Parking is big business at Port Canaveral, bringing in approximately 18% of the port’s total revenue, for a total of $19.77 million for the most recent fiscal year.
That figure comes courtesy of a recent port commissioners meeting, reported last week in Florida Today. The meeting discussed how to meet cruiser demand for parking spaces, maximize revenues, and increase efficiency in moving cruisers through the port facility.
Port Canaveral Chief Executive Officer John Murray told port commissioners last week that “When I got here [in February 2016],… we had very, very little knowledge and science and understanding of our parking operations. But we’ve got a pretty good handle on it right now, and by keeping up with that going forward, we’ll be able to make smarter decisions. Having the science to back our decisions is really important.”
That knowledge about what makes the port parking tick led to some interesting insights.
Parking for new terminal will be larger to handle demand
One of the things the port officials have learned, Murray said, is the importance of offering ample parking spaces to meet the needs of cruises. Officials recognize the 1,000-space parking garage adjacent to Cruise Terminal 1, built in 2014, should have offered an additional 200 to 300 spaces to handle the parking demand. As a result, the port’s Cruise Terminal 3, now under construction, will have an 1,800-space parking garage.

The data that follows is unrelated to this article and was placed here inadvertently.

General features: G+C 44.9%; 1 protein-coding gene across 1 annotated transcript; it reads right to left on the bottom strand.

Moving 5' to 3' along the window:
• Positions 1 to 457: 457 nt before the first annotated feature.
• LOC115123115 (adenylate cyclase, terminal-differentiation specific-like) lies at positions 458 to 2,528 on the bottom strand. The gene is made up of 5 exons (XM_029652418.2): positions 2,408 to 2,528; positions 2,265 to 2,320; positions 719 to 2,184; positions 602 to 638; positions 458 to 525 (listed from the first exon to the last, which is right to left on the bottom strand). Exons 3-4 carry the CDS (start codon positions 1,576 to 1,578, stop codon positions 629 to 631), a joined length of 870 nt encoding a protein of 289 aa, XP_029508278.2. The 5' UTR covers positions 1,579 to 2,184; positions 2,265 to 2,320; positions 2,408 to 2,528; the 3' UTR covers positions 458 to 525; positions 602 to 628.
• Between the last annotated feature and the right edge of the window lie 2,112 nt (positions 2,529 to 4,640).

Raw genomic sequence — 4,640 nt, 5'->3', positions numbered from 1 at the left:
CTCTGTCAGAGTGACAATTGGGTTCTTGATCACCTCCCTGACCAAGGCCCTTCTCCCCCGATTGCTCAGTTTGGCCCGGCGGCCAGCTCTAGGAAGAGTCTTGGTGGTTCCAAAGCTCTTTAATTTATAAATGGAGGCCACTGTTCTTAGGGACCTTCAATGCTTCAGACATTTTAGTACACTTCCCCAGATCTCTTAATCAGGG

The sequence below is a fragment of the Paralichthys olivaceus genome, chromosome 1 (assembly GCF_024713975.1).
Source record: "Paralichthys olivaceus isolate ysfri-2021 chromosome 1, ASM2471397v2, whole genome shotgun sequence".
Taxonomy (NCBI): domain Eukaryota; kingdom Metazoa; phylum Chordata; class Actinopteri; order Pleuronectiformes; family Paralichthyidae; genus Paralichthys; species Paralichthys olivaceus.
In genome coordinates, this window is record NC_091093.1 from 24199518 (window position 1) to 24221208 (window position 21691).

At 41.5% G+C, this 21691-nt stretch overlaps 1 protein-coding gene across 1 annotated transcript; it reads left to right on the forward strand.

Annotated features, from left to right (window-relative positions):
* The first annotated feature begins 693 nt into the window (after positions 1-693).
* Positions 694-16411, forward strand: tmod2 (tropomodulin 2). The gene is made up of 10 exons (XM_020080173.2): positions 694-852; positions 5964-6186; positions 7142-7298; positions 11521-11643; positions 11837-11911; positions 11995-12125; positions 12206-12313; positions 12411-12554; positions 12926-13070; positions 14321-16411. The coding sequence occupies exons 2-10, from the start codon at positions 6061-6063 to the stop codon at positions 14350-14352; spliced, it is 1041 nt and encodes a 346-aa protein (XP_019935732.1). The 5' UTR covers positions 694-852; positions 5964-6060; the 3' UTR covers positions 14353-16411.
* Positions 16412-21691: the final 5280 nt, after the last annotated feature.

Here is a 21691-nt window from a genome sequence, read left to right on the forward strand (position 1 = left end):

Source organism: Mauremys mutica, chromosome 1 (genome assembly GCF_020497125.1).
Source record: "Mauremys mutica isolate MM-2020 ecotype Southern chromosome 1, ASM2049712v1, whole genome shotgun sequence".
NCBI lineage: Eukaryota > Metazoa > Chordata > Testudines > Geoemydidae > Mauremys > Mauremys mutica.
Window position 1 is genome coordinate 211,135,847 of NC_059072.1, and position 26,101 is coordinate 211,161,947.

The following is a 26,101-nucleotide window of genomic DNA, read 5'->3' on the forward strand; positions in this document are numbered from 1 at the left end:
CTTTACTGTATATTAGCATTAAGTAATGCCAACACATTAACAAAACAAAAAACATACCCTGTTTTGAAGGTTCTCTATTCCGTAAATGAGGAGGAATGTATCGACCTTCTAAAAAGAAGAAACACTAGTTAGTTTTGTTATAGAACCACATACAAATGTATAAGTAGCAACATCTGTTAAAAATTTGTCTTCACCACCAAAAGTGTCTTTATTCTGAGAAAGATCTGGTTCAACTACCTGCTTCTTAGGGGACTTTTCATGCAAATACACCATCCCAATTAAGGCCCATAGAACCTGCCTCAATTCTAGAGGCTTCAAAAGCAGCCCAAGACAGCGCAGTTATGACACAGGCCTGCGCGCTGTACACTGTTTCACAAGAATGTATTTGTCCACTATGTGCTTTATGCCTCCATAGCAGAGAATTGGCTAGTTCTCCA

Payment options to make parking easier
In addition to more parking, the port is also looking at options to improve efficiency. For instance, it is considering accepting payments through Florida’s SunPass electronic toll collection system. Passengers’ port parking fees would be deducted from their SunPass.
And while many independent parking lots in the area offer the opportunity to pay online in advance, the port said for them it was an “administrative nightmare.” Prepaid parking is not likely in the future.
Interesting insights into parking
According to the report from Florida Today, there were a number of other interesting notes from the meeting.
– Craig Thaxton, the port’s senior director of operational excellence and process improvement, told the commissioners at the meeting that Port Canaveral’s $17-a-day rate for cruise parking is competitive with other ports, while adding: “I don’t think a parking rate is going to determine whether or not somebody is going to go on a cruise.” For comparison, Miami currently charges $22 a day to park at its port.
– Port officials also learned that shorter cruises are more lucrative in terms of parking fees. People arriving for three-to-five-day cruises are more likely to use the parking facility, while passengers on longer cruises are more likely to arrive in the city by plane.
– Last year, the port’s net parking revenue averaged $33,272 for every cruise departing from Port Canaveral. As we’ve written here previously, the main advantage to cruisers in using official port parking is convenience because of the proximity to ships. Parking fees tend to be significantly lower at parking lots further from the terminal, with most of these lots including free shuttle service in their rates.
– While many people do drive and park at the port, reports from the presentation stated that only one car parks at the port per every 10 passengers on the ship. So a 4,000 passenger cruise should would expect about 400 cars parking. How do other passengers get to the port? Many use other parking lots, stay at Port Canaveral hotels with cruise parking, or use alternate transportation like Uber and Lyft.
– In fact, Uber and Lyft have become wildly popular to get to the port. The number of trips has risen from about 1,450 trips each month in 2016-17 to 3,500 a month in 2018-19. That’s more than 100 trips per day.